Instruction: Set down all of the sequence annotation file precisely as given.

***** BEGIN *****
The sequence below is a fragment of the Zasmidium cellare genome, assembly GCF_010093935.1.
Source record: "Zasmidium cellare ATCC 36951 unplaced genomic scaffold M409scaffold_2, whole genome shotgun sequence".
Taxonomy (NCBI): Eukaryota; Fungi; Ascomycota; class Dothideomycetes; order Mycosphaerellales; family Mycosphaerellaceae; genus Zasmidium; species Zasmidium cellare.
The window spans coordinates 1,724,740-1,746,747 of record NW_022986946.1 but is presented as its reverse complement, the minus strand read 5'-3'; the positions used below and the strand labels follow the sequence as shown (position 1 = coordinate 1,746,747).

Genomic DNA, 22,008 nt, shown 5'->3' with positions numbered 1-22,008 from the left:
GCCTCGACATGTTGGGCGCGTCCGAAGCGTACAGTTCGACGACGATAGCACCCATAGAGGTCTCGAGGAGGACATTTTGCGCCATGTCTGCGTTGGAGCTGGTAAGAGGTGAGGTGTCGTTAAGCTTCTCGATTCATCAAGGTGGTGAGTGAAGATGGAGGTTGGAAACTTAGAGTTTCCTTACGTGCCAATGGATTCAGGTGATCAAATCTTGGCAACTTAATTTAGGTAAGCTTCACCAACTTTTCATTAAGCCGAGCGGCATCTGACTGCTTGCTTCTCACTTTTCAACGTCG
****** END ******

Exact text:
The sequence below is a fragment of the Zasmidium cellare genome, assembly GCF_010093935.1.
Source record: "Zasmidium cellare ATCC 36951 unplaced genomic scaffold M409scaffold_2, whole genome shotgun sequence".
Taxonomy (NCBI): Eukaryota; Fungi; Ascomycota; class Dothideomycetes; order Mycosphaerellales; family Mycosphaerellaceae; genus Zasmidium; species Zasmidium cellare.
The window spans coordinates 1,724,740-1,746,747 of record NW_022986946.1 but is presented as its reverse complement, the minus strand read 5'-3'; the positions used below and the strand labels follow the sequence as shown (position 1 = coordinate 1,746,747).

Genomic DNA, 22,008 nt, shown 5'->3' with positions numbered 1-22,008 from the left:
GCCTCGACATGTTGGGCGCGTCCGAAGCGTACAGTTCGACGACGATAGCACCCATAGAGGTCTCGAGGAGGACATTTTGCGCCATGTCTGCGTTGGAGCTGGTAAGAGGTGAGGTGTCGTTAAGCTTCTCGATTCATCAAGGTGGTGAGTGAAGATGGAGGTTGGAAACTTAGAGTTTCCTTACGTGCCAATGGATTCAGGTGATCAAATCTTGGCAACTTAATTTAGGTAAGCTTCACCAACTTTTCATTAAGCCGAGCGGCATCTGACTGCTTGCTTCTCACTTTTCAACGTCG